A group of about 20 gray whales has taken a liking to intertidal waters in the northern Puget Sound. Year after year, scientists have seen the same whales make a stop in the area. They can be as long as 50 feet and weigh up to 45 tons.
One whale made the news last month when it was spotted off the Mukilteo Pier. It was the first time scientists had seen that particular gray show up in northern Puget Sound. Observers thought they saw two whales in the water, but scientists have only identified one, wildlife photographer Sara Montour Lewis said.
The gray, known to fans by nicknames such as “Joe Blowden” or “Krilla de Vil,” is formally named CR 2440. Scientists initially identified it in January off the coast of Victoria, British Columbia. The whale spent some time in the Rosario Strait before making its way south.
Earlier this month, CR 2440 was spotted in Holmes Harbor by Whidbey Island, Montour Lewis said.
“It’s a brand-new dude. Or dudette,” she said. “We don’t know what its sex is yet. I think we are all asking ourselves, ‘When is this one going to leave?’ And then it just shows up somewhere else for a week at a time. It’s on its own timeline for sure.”
Months ago, scientists were worried about CRC 2440’s health.
“When it showed up in January, it was pretty thin,” Montour Lewis said. “A lot of them are pretty thin when they get here because they’ve been traveling and not eating. But I’m not worried about this whale anymore. It is clearly eating a lot and has kind of plumped up the past few months.”
In 1990, biologist John Calambokidis and his nonprofit Cascadia Research Collective began studying gray whales that annually visited the northern Puget Sound. Back then, there were only six grays in the group. As the group grew in size, scientists named them the Sounders.
Studying the Sounders has given Calambokidis and other scientists a fresh look into the world of gray whales. In the Salish Sea, they almost exclusively feed on ghost shrimp in the intertidal zone. When the tide is high, the whales swim close to shore in search of shrimp. That means their feeding grounds are exposed to the air at low tide. Scientists are able to document the quantity of ghost shrimp removed after a whale feeds.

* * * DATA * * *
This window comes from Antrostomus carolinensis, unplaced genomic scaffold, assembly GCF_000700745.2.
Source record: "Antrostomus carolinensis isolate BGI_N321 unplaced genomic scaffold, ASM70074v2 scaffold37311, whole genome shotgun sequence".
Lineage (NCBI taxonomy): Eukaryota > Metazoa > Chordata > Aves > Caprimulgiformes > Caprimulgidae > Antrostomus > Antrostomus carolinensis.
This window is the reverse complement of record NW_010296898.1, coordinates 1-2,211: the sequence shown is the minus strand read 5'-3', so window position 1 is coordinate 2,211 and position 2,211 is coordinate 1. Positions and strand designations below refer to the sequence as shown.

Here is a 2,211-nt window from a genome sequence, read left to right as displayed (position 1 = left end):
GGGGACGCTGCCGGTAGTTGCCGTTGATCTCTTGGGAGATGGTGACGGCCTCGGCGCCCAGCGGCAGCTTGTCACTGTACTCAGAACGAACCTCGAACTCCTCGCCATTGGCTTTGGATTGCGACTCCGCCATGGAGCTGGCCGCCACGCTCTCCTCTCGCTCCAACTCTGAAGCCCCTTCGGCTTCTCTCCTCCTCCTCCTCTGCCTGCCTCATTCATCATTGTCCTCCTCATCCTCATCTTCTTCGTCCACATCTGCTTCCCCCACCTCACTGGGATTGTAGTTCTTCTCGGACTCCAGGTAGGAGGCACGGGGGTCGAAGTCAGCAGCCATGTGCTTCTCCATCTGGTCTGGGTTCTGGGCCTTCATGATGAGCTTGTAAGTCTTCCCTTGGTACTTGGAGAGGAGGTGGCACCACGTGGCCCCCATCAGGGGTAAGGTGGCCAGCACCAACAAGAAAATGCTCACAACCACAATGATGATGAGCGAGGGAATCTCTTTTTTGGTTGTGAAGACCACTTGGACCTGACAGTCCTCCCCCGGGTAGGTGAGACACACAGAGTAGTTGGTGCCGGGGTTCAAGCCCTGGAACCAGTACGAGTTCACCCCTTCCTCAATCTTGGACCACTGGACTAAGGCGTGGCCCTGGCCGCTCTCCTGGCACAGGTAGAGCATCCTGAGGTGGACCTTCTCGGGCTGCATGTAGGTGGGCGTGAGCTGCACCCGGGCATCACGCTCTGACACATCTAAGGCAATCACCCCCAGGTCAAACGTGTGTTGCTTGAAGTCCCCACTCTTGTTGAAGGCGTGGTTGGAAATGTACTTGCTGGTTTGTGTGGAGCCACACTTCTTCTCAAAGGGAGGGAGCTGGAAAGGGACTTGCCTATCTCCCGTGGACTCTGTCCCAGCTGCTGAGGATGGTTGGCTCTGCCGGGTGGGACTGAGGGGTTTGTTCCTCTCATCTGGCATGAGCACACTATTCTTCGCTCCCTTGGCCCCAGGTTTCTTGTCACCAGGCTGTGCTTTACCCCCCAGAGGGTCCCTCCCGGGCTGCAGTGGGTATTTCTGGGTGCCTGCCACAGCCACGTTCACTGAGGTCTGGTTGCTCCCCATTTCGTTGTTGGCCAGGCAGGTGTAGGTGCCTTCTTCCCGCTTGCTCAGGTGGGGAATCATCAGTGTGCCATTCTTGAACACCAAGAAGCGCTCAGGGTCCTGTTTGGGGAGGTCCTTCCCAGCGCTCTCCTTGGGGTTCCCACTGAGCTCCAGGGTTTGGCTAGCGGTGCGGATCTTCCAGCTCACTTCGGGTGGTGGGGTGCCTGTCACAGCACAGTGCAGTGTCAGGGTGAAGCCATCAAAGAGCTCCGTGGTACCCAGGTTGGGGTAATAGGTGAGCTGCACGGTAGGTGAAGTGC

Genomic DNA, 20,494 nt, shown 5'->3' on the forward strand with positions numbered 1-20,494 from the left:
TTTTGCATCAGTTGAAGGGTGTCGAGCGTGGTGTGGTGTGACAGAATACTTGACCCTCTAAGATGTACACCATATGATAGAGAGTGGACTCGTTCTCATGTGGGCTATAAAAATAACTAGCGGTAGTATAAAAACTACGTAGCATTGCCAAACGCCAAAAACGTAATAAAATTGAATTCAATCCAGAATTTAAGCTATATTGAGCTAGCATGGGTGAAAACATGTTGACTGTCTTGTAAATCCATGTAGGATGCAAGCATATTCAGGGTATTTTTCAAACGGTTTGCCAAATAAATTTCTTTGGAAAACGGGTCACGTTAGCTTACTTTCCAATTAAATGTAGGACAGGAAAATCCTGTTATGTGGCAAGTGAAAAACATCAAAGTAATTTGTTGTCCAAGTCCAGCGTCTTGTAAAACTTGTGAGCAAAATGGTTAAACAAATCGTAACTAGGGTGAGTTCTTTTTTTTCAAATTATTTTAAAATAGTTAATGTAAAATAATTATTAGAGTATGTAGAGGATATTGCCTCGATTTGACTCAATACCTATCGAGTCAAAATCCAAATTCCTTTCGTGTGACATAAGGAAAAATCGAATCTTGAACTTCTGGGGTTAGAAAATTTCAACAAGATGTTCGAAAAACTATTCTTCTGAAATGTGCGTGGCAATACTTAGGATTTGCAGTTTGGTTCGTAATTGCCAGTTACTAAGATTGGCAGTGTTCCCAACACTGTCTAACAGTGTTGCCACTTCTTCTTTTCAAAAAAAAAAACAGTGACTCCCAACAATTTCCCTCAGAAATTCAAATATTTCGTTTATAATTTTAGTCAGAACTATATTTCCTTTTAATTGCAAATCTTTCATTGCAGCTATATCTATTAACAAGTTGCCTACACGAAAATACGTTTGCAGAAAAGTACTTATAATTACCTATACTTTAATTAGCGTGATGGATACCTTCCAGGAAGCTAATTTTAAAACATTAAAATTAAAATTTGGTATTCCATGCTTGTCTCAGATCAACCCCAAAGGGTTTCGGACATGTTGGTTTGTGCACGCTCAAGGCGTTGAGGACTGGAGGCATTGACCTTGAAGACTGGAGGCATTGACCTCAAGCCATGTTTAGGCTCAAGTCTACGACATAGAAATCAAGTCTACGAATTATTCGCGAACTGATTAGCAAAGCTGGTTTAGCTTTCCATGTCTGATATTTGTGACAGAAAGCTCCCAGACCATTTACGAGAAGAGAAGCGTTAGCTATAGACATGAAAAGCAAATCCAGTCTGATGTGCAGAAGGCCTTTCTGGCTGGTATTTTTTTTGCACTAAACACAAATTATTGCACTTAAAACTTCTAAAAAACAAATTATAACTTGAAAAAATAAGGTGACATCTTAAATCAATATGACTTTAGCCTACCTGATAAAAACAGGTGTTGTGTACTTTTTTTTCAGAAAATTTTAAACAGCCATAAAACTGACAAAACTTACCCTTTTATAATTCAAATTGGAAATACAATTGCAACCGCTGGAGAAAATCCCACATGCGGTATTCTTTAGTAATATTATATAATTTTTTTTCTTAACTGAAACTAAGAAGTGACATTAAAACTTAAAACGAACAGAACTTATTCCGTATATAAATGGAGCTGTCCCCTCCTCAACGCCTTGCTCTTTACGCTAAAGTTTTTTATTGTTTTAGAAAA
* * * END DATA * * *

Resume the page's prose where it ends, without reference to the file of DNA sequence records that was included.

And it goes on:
“It provides a unique laboratory to document the feeding of gray whales in a way that isn’t possible, I think, with any other large whale population,” Calambokidis said. “We can measure the times they feed and the feeding pits they create. It provides a unique opportunity to look at something that hasn’t been possible with large baleen whales.”
The Cascadia Research website has an aerial map of feeding pits and graphs of population data collected over time.
In 2015, scientists began deploying what are called “multi-sensor suction-cup dive tags” to track the grays. The tags on the whales’ bodies collect video footage and other data from the enormous mammals as they swim around.
The Cascadia Research team installs the tags by boat, using a long pole-like device to attach the tag to the whale’s body.
“We sort of, I would call it, slap it on,” Calambokidis said.
The tags normally fall or are knocked off in a few hours or days. Using satellite trackers, the Cascadia team goes out to pick up the tags and analyze the data they collected.
‘A little bit rowdy’
Scientists were surprised by the amount of body-to-body contact that occurs between the grays.
“It seems to be more normal than we realized,” Calambokidis said. “Because it was happening a whole lot. … We’d see them swimming with each other, but we didn’t appreciate what they were doing under water.”
Some whales will swim to the bottom of the sound and lie on top of each other.
“There was some sexual behavior seen,” Calambokidis said, “though most of the Sounders are males. There is a minority of females. But gray whales are kind of known to be a little bit rowdy that way, if you will.”